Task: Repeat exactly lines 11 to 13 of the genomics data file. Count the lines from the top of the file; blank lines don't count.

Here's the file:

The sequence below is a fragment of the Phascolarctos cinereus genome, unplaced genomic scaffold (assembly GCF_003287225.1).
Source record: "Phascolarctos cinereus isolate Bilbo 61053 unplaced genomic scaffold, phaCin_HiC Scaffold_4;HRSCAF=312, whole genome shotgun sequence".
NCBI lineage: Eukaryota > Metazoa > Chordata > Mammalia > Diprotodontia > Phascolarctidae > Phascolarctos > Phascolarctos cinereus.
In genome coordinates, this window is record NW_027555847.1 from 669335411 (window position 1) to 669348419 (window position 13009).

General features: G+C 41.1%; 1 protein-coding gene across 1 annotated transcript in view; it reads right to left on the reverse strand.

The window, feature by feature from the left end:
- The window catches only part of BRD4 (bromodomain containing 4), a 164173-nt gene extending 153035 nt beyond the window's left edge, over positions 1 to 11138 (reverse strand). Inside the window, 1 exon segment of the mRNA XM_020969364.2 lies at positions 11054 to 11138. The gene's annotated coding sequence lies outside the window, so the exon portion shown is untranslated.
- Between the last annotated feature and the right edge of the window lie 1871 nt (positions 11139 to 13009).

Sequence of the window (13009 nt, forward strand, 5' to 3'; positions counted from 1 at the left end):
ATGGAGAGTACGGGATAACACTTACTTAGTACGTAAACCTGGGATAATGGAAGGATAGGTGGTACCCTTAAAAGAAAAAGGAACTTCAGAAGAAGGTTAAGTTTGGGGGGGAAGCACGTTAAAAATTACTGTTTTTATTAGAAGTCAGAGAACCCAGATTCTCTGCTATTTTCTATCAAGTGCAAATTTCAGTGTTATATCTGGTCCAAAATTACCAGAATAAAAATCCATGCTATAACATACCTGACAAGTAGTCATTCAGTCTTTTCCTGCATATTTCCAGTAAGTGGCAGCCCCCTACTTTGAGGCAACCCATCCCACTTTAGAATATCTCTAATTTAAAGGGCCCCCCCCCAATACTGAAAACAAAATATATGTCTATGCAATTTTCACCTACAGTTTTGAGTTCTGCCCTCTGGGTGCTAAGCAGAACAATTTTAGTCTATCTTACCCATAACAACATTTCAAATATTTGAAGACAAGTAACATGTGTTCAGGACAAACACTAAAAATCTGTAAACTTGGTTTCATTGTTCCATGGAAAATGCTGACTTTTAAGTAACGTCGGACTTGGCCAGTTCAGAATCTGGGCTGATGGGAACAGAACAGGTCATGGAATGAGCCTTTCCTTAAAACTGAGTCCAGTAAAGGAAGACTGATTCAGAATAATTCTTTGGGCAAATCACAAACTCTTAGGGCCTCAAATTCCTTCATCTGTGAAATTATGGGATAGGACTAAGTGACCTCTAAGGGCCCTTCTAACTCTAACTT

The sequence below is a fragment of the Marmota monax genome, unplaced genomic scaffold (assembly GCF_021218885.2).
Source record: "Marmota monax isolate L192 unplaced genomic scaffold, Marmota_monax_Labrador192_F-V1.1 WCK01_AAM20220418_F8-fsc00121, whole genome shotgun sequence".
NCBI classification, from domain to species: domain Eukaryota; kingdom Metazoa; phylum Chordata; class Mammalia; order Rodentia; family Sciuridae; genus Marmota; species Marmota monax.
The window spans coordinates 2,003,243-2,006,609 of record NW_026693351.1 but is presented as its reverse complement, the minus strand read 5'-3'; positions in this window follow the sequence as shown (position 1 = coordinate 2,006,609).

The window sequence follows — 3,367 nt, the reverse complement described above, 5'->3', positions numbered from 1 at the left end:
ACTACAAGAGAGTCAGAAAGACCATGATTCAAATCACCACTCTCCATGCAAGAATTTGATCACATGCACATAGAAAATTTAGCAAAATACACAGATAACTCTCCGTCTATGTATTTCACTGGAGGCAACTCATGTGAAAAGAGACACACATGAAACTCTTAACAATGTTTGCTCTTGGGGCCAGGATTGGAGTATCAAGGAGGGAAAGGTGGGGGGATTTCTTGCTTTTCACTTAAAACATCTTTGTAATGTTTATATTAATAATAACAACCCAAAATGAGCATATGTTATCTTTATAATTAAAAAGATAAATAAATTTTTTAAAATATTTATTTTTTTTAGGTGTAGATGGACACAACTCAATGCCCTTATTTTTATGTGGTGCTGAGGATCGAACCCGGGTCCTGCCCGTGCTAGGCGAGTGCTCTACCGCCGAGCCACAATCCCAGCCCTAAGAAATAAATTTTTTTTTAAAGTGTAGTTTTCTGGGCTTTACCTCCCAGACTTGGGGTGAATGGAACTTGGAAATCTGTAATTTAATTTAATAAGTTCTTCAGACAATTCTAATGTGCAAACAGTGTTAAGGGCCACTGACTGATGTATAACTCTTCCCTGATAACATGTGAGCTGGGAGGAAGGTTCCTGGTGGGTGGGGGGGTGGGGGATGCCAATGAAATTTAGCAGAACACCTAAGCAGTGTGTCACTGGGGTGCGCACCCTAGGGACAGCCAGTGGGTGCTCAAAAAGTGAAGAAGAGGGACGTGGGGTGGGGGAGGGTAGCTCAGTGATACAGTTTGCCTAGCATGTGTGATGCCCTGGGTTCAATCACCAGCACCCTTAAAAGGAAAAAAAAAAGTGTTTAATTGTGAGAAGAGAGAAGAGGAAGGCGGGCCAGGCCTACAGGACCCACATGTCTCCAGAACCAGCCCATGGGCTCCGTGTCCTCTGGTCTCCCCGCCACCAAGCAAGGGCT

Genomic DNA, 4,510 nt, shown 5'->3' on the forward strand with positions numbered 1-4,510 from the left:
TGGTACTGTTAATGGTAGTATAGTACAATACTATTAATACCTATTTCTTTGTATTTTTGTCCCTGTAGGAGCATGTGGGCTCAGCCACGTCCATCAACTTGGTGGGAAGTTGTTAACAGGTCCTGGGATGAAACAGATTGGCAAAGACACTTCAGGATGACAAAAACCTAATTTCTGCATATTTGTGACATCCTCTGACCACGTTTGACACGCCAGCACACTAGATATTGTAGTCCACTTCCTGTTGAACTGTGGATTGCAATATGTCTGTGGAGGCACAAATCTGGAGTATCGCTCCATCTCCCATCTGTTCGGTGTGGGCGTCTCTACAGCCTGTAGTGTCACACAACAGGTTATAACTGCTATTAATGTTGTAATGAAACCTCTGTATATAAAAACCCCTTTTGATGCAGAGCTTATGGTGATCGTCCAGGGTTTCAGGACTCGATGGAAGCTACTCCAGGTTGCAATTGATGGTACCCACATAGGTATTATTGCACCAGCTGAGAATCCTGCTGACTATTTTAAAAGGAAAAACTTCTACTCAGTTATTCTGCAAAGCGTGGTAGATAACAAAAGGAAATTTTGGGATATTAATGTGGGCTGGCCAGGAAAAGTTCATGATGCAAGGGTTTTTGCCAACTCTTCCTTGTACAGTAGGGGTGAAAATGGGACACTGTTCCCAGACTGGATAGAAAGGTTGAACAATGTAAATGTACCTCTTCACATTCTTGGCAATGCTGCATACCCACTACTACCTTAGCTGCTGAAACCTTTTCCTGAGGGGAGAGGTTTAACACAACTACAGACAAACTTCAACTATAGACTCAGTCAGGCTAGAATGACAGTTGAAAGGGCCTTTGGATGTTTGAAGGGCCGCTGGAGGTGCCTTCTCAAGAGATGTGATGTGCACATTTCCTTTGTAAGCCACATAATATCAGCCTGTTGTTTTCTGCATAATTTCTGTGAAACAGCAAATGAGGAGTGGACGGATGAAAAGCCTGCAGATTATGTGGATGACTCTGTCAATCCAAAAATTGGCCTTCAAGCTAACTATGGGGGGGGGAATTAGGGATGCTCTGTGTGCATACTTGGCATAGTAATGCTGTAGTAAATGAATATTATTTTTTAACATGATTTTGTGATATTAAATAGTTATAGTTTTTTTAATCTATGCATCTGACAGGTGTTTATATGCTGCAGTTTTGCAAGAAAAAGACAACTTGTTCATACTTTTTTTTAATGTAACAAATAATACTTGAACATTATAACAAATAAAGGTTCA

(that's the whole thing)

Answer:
The sequence below is a fragment of the Marmota monax genome, unplaced genomic scaffold (assembly GCF_021218885.2).
Source record: "Marmota monax isolate L192 unplaced genomic scaffold, Marmota_monax_Labrador192_F-V1.1 WCK01_AAM20220418_F8-fsc00121, whole genome shotgun sequence".
NCBI classification, from domain to species: domain Eukaryota; kingdom Metazoa; phylum Chordata; class Mammalia; order Rodentia; family Sciuridae; genus Marmota; species Marmota monax.